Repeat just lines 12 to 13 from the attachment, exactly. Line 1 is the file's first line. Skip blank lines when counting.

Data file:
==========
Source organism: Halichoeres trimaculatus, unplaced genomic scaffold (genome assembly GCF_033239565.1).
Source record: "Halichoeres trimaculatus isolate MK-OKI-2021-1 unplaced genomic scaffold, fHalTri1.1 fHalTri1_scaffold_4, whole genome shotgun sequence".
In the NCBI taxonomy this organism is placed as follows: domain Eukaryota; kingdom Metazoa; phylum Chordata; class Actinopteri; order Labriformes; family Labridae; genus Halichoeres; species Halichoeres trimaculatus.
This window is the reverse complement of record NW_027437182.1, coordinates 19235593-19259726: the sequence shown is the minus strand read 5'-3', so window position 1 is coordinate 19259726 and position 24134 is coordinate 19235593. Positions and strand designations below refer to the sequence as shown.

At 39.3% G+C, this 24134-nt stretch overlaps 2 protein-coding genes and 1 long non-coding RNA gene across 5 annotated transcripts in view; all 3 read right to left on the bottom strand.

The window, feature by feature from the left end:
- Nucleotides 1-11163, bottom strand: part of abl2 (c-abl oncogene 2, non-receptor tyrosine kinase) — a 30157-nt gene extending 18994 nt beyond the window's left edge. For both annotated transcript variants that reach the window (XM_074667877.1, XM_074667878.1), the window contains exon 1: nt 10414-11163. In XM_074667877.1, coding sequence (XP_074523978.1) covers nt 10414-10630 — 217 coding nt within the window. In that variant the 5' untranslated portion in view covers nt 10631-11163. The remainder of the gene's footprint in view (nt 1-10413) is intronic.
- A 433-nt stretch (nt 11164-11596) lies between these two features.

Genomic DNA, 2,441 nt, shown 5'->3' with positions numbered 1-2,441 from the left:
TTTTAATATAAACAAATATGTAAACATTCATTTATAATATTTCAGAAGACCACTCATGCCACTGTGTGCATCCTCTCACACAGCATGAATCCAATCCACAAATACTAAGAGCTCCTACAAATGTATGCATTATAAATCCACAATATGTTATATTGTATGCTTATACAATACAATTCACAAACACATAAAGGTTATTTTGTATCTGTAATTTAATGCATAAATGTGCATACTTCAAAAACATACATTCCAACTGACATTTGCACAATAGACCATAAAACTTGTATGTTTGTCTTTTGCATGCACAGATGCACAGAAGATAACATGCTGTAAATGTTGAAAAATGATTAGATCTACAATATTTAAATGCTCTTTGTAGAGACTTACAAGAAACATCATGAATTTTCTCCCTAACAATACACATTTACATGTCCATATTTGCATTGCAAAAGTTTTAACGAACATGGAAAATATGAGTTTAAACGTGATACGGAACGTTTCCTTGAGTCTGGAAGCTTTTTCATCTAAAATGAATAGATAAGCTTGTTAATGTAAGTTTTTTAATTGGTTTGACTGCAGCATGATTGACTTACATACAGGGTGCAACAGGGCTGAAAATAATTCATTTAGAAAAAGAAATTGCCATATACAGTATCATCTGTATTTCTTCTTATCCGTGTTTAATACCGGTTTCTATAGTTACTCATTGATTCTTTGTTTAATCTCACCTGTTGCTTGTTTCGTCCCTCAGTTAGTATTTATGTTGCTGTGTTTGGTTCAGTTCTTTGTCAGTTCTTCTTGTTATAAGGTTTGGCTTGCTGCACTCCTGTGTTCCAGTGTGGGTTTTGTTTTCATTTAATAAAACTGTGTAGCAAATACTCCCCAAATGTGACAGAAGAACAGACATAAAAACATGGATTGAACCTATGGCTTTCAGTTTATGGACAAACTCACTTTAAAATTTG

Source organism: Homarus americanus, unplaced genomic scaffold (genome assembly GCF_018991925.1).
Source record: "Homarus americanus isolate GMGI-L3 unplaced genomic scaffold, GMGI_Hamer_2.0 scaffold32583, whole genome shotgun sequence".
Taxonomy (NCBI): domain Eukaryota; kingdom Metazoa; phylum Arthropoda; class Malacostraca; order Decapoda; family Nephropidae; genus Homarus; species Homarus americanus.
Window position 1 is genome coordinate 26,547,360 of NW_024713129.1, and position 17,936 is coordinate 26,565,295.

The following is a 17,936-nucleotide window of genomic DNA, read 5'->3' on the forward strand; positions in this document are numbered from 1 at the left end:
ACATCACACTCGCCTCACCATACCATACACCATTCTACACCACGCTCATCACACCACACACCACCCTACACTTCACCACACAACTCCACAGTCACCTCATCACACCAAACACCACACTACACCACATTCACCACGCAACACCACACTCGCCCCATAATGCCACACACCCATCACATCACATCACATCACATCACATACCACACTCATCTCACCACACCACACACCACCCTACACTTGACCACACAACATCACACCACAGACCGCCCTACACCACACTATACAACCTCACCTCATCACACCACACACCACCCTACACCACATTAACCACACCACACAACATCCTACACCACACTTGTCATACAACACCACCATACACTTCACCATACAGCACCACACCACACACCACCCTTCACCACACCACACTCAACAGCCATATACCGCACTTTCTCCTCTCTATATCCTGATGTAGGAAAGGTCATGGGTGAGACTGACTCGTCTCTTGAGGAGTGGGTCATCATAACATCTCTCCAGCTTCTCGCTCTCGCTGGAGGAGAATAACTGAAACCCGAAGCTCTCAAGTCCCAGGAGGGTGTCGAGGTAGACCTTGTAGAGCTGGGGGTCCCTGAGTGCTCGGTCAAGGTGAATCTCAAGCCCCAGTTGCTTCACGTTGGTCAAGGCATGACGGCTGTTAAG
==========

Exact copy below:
Source record: "Homarus americanus isolate GMGI-L3 unplaced genomic scaffold, GMGI_Hamer_2.0 scaffold32583, whole genome shotgun sequence".
Taxonomy (NCBI): domain Eukaryota; kingdom Metazoa; phylum Arthropoda; class Malacostraca; order Decapoda; family Nephropidae; genus Homarus; species Homarus americanus.